Today’s kids have it a bit more difficult.
Each generation of children in the past have had a clear enemy.
A country, philosophy or a face that could be pointed to as the definition of evil.
For generations children have played with that definition and identified good by it’s absence.
I do not mean to discount the fact that there is definite evil in the world right now, or belittle the effort to erase it. It just seems more complicated.
Evil co-existing smack dab in the middle of a bunch of good.
Evil pretending it is good.
It has probably always been that way to an extent, but these days we seem to be aware and sensitive.
Aware, sensitive and appropriate.
I can’t even describe scenarios of kids’ play themes of the past without inwardly shuddering at the complete un-political correctness of them or worrying that they would offend.
And that is where I am with my children. If I can’t fully describe the enemy in a way that they understand and can appropriately express it in public then I am better off making evil less physical and more theoretical.
But theory doesn’t make a good play opponent.
I have left it up to them to find an adversary.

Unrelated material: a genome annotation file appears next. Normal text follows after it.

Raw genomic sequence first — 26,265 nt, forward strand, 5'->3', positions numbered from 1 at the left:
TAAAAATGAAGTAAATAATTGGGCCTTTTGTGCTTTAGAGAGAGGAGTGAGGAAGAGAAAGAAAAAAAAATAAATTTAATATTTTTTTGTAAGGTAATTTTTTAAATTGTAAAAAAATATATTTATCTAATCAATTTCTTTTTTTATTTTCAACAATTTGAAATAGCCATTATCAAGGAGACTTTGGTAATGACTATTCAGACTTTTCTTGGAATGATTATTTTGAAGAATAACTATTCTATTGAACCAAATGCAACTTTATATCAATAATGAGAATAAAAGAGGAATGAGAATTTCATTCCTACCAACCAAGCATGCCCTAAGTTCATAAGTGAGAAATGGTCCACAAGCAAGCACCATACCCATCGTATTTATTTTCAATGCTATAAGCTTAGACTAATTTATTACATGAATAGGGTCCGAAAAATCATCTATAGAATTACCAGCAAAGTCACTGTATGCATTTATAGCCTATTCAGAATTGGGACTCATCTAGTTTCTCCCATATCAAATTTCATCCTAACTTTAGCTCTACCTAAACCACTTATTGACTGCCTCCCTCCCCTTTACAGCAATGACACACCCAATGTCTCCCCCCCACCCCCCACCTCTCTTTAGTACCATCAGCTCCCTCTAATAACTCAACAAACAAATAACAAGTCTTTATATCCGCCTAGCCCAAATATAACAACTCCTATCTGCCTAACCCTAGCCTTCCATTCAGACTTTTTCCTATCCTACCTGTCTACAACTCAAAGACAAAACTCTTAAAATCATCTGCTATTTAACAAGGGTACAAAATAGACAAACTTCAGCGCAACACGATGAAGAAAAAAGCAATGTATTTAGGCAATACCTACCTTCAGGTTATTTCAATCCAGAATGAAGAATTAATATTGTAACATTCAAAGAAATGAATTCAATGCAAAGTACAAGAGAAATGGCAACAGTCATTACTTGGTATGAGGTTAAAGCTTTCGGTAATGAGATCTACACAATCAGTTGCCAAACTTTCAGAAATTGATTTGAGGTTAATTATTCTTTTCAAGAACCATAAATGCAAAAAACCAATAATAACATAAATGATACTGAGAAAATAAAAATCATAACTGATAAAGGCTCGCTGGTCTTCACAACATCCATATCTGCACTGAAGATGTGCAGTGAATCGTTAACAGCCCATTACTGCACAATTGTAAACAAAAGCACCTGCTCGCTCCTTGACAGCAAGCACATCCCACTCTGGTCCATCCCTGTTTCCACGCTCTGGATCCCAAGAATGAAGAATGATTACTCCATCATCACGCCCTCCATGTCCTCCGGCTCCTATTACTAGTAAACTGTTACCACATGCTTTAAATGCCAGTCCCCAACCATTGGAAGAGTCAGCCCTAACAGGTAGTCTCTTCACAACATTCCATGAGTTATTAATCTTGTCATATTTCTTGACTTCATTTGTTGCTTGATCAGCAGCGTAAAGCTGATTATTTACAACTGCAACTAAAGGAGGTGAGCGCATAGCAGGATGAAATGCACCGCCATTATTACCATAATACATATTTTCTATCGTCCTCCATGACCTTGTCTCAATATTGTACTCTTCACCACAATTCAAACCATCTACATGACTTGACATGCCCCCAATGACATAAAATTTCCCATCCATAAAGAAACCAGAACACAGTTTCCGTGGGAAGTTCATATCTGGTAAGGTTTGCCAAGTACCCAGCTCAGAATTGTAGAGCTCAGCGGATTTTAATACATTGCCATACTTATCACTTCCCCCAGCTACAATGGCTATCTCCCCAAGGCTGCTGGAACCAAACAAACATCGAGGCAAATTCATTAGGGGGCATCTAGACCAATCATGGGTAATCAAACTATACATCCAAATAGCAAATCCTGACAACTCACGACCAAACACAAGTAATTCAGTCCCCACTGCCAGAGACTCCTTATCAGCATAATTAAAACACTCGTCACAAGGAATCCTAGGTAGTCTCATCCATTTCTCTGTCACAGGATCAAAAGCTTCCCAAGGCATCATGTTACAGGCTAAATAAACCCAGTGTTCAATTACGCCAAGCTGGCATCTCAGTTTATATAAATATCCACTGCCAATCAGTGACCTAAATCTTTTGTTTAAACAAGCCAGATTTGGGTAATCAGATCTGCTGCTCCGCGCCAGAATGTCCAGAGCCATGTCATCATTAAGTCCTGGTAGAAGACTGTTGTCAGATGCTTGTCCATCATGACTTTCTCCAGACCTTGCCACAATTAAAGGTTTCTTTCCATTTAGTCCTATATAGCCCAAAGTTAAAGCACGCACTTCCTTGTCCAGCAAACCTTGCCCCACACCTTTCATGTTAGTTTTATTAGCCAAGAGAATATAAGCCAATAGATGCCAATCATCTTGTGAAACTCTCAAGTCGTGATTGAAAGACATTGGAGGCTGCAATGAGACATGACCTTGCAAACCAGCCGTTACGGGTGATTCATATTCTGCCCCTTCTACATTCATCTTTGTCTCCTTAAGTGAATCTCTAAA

After trying out several different foes (some got vetoed by adults and some got discarded by the kids), they have settled on the ultimate bad guy…
Burglars are evil.
Who likes burglars?
No one is pro-burglar!
Burglars work well for any game where good fights evil and wins.
But this opponent is not without it’s quirks, Rhett(5) was curious why burglars always dressed the same and wondered why the police didn’t just go round up everyone wearing black and white stripes.
Reid(8) was horrified at his little brother’s lack of burglar wardrobe knowledge and stated with an eye roll, “Rhett! Burglars do NOT dress in real life like they do in Legos.”
And so in play, my boys wage war against the evil burglars.
Down with burglars!
Which will be fine until someone delves into burglar psychology and finds that it isn’t their fault that they are burglars and we all become sensitive to it.